The Bureau of Alcohol, Tobacco, Firearms and Explosives (ATF) is a federal law enforcement organization within the United States Department of Justice. Its responsibilities include the investigation and prevention of federal offenses involving the unlawful use, manufacture, and possession of firearms and explosives; acts of arson and bombings; and illegal trafficking and tax evasion of alcohol and tobacco products. The ATF also regulates via licensing the sale, possession, and transportation of firearms, ammunition, and explosives in interstate commerce. Many of the ATF's activities are carried out in conjunction with task forces made up of state and local law enforcement officers, such as Project Safe Neighborhoods. The ATF operates a unique fire research laboratory in Beltsville, Maryland, where full-scale mock-ups of criminal arson can be reconstructed. The agency is led by Regina Lombardo, Acting Director, and Ronald B. Turk, Acting Deputy Director. The ATF has 5,101 employees and an annual budget of $1.274 billion (2019).
William Todd Tiahrt is an American politician who served as the U.S. Representative for Kansas's 4th congressional district from 1995 to 2011. A member of the Republican Party, he unsuccessfully ran in 2010 for the United States Senate seat being vacated by Sam Brownback. By that time, he had earned an A+ rating from the National Rifle Association (NRA) for a fourth time. He lost to fellow Republican U.S. Representative Jerry Moran of Hays, Kansas, 50%–45%. After the primary election, Tiahrt endorsed Moran for the general election.
In the United States, a gun show is an event where promoters generally rent large public venues and then rent tables for display areas for dealers of guns and related items, and charge admission for buyers. The majority of guns for sale at gun shows are modern sporting firearms. Approximately 5,000 gun shows occur annually in the United States.
A smart gun, also called a smart-gun, smartgun, or personalized gun, is a firearm that can detect its authorized user(s) or something that is normally only possessed by its authorized user(s). The term is also used in science fiction to refer to various types of semi-autonomous firearms.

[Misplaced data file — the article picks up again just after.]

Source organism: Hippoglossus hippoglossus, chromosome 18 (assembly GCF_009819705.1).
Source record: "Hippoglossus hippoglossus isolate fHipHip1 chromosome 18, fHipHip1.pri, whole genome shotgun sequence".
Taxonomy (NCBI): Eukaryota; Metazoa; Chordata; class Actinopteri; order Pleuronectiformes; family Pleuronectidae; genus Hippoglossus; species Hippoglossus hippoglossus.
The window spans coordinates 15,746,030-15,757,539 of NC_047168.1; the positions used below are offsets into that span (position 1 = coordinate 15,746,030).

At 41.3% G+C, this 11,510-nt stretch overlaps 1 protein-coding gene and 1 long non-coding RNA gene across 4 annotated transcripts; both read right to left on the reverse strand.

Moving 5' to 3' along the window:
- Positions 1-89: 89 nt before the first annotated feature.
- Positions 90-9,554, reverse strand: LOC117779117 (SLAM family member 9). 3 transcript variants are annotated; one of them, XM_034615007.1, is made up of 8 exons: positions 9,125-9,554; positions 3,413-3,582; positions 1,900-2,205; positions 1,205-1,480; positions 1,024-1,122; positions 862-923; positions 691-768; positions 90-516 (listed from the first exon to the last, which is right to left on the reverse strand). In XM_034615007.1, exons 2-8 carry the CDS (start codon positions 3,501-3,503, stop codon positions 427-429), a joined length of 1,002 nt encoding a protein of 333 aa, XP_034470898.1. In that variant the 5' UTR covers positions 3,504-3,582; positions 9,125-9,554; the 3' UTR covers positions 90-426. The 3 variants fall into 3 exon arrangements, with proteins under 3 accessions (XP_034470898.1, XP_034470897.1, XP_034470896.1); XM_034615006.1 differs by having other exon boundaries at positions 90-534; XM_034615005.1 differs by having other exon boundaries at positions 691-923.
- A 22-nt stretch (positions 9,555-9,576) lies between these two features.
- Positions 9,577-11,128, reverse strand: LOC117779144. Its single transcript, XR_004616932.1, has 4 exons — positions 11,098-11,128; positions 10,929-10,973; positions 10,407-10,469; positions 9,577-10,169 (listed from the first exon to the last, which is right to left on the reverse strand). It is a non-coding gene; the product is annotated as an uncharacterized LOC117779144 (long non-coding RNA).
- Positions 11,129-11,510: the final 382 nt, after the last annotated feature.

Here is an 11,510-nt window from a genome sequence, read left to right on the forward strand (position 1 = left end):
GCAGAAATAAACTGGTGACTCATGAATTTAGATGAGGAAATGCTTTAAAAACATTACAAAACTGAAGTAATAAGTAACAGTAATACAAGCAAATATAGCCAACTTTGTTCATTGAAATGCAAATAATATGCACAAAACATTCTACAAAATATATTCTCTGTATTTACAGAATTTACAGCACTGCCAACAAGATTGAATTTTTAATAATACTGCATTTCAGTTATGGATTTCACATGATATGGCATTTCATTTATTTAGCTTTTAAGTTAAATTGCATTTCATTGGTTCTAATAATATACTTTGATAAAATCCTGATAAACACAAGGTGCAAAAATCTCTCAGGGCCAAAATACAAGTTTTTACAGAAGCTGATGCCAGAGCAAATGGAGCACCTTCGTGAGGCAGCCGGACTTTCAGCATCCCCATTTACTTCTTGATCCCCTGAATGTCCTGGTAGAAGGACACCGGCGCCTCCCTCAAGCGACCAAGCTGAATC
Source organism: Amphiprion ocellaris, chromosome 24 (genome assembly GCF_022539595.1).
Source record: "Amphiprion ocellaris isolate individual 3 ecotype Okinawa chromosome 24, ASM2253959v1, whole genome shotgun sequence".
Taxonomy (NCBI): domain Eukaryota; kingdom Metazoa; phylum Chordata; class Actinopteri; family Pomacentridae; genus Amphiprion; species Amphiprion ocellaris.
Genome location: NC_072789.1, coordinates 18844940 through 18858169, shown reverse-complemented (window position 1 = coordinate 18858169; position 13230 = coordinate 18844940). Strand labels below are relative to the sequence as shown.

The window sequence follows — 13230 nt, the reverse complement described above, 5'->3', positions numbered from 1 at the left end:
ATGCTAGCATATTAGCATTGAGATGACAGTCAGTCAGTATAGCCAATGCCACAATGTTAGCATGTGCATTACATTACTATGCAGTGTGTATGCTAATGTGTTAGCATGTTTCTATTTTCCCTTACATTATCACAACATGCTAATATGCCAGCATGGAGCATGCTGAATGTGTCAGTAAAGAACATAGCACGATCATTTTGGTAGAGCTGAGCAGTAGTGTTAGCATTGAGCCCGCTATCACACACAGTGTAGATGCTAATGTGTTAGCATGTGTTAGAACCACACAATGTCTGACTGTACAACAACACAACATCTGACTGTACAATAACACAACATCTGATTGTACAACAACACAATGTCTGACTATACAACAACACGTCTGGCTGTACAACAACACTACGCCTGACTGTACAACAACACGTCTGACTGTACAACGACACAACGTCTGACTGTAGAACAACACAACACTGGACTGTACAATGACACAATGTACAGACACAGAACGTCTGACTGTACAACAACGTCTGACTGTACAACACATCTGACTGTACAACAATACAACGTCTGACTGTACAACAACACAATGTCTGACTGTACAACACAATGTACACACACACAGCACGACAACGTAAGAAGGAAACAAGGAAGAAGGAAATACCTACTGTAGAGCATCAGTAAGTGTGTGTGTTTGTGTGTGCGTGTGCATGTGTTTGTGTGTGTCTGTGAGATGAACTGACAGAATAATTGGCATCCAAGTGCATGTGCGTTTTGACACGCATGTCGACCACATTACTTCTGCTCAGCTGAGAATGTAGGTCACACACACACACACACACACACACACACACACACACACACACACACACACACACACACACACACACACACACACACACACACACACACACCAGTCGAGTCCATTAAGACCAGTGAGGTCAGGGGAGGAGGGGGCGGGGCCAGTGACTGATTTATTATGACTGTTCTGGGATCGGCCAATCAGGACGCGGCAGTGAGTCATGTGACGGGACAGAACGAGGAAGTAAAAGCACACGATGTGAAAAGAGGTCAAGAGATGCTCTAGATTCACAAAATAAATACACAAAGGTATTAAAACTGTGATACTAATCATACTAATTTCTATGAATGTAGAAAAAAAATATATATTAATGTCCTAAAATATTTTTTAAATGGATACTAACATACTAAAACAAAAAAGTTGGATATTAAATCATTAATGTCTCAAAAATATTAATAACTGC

The Firearm Owners Protection Act of 1986 (FOPA) is a United States federal law that revised many provisions of the Gun Control Act of 1968.
The National Instant Criminal Background Check System (NICS) is a United States system for determining if prospective firearms or explosives buyers' name and birth year match those of a person who is not eligible to buy. It was mandated by the Brady Handgun Violence Prevention Act of 1993 and launched by the Federal Bureau of Investigation (FBI) in 1998.
The Protection of Lawful Commerce in Arms Act (PLCAA) is a United States law that protects firearms manufacturers and dealers from being held liable when crimes have been committed with their products. However, both manufacturers and dealers can still be held liable for damages resulting from defective products, breach of contract, criminal misconduct, and other actions for which they are directly responsible in much the same manner that any U.S.-based manufacturer of consumer products is held responsible. They may also be held liable for negligent entrustment when they have reason to know a gun is intended for use in a crime.
Gun show loophole is a political term in the United States referring to the sale of firearms by private sellers, including those done at gun shows, that do not meet federal background check requirements. This is dubbed the private sale exemption or "secondary market".